BUCHAREST, Romania (JTA) — Romania’s Senate has passed a law that requires all high schools and vocational schools in the country to teach a specific subject on the history of the Holocaust and the Jewish people.
The law adopted on Monday stipulates that the course will be taught from 2023. Its content will be decided by the country’s Ministry of Education in collaboration with the Elie Wiesel Institute for the Study of the Holocaust in Romania.
In the words of Jewish lawmaker Silviu Vexler, who championed the law, the initiative aims to “combat intolerance and extremism” among young people.
The center-right National Liberal Party and the Social Democrats voted in favor of the law, along with the centrist alliance USR PLUS and the Democratic Union of Hungarians in Romania.
The law, which was previously passed by Romania’s lower house, was backed by 107 senators, while 13 lawmakers voted against and one abstained.
He was opposed by the right-wing populist Alliance for the Union of Romanians, or AUR, a nationalist party that won 9% of the vote when it debuted in last December’s general election and is now the fourth-largest party. of the country’s legislature.
AUR lawmaker Claudiu Tarziu called the law unnecessary because he claimed Romania had not experienced a single “serious anti-Semitic case” in the past 20 years. Tarziu said the law “contradicts” Romanian and European laws as well as “common sense”, as it discriminates against “our fellow citizens who belong to other minorities”.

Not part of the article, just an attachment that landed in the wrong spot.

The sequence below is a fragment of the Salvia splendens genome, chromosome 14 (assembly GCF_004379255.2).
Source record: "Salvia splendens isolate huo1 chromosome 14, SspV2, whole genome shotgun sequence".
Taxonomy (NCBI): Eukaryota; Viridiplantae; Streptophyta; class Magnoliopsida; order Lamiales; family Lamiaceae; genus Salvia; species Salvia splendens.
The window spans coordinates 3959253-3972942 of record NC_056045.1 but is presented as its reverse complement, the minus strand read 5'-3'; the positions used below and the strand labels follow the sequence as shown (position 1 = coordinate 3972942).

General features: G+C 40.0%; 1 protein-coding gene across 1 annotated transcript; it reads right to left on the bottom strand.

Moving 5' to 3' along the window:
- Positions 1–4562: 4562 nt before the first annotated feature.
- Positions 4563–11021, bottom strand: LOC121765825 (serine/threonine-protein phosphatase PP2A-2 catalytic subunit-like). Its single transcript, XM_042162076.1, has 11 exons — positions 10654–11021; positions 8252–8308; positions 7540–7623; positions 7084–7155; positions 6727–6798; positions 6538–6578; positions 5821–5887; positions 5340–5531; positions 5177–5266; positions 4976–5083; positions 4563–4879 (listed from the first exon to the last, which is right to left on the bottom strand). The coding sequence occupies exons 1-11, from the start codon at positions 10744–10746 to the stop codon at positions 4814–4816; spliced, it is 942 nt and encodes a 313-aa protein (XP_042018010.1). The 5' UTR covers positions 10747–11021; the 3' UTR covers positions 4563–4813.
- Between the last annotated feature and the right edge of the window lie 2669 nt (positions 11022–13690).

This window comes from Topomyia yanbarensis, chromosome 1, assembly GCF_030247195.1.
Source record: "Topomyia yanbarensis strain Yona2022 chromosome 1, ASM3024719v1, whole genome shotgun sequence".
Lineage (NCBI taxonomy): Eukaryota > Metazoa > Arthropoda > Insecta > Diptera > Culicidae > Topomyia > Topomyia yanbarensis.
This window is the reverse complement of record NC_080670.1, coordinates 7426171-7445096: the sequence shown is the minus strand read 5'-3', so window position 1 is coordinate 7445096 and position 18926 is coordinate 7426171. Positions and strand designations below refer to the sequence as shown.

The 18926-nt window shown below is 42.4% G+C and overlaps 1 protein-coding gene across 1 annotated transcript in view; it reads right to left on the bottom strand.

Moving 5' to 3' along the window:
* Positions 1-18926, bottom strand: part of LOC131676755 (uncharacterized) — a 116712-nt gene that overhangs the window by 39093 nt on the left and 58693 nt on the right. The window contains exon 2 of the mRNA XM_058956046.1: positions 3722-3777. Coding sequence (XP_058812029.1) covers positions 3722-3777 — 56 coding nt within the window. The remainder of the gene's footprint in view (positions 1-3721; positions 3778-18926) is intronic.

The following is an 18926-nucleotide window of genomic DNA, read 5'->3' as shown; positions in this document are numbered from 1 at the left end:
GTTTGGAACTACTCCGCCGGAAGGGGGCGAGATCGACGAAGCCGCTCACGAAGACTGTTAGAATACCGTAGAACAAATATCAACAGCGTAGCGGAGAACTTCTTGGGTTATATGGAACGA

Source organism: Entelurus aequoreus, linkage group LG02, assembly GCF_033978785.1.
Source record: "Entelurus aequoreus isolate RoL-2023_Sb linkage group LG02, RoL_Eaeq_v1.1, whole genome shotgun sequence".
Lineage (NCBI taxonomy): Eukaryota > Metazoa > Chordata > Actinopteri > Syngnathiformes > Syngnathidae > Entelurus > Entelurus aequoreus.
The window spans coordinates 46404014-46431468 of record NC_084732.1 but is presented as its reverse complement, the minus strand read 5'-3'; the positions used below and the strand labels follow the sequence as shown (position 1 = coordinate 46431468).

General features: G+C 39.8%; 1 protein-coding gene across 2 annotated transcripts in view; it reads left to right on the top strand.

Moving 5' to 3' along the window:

According to official statistics included in a report by the Elie Wiesel Institute, a total of 27 anti-Semitic incidents were reported to authorities in 2020. A number of Jewish cemeteries have been vandalized in recent years.
Romanian Jewish actress Maia Morgenstern – who made international headlines for her role as the Virgin Mary in Mel Gibson’s ‘The Passion of the Christ’ – received death threats last March from an individual who said he would “throw her in a gas chamber”. Anti-Semitic messages are also prevalent in the nationalist fringe press, both online and in print, and historical interpretations of the Holocaust that downplay Romania’s role have been touted by local historians and university professors.
According to the Elie Wiesel Institute, between 280,000 and 380,000 Romanian and Ukrainian Jews were murdered in Romanian-administered territories during World War II.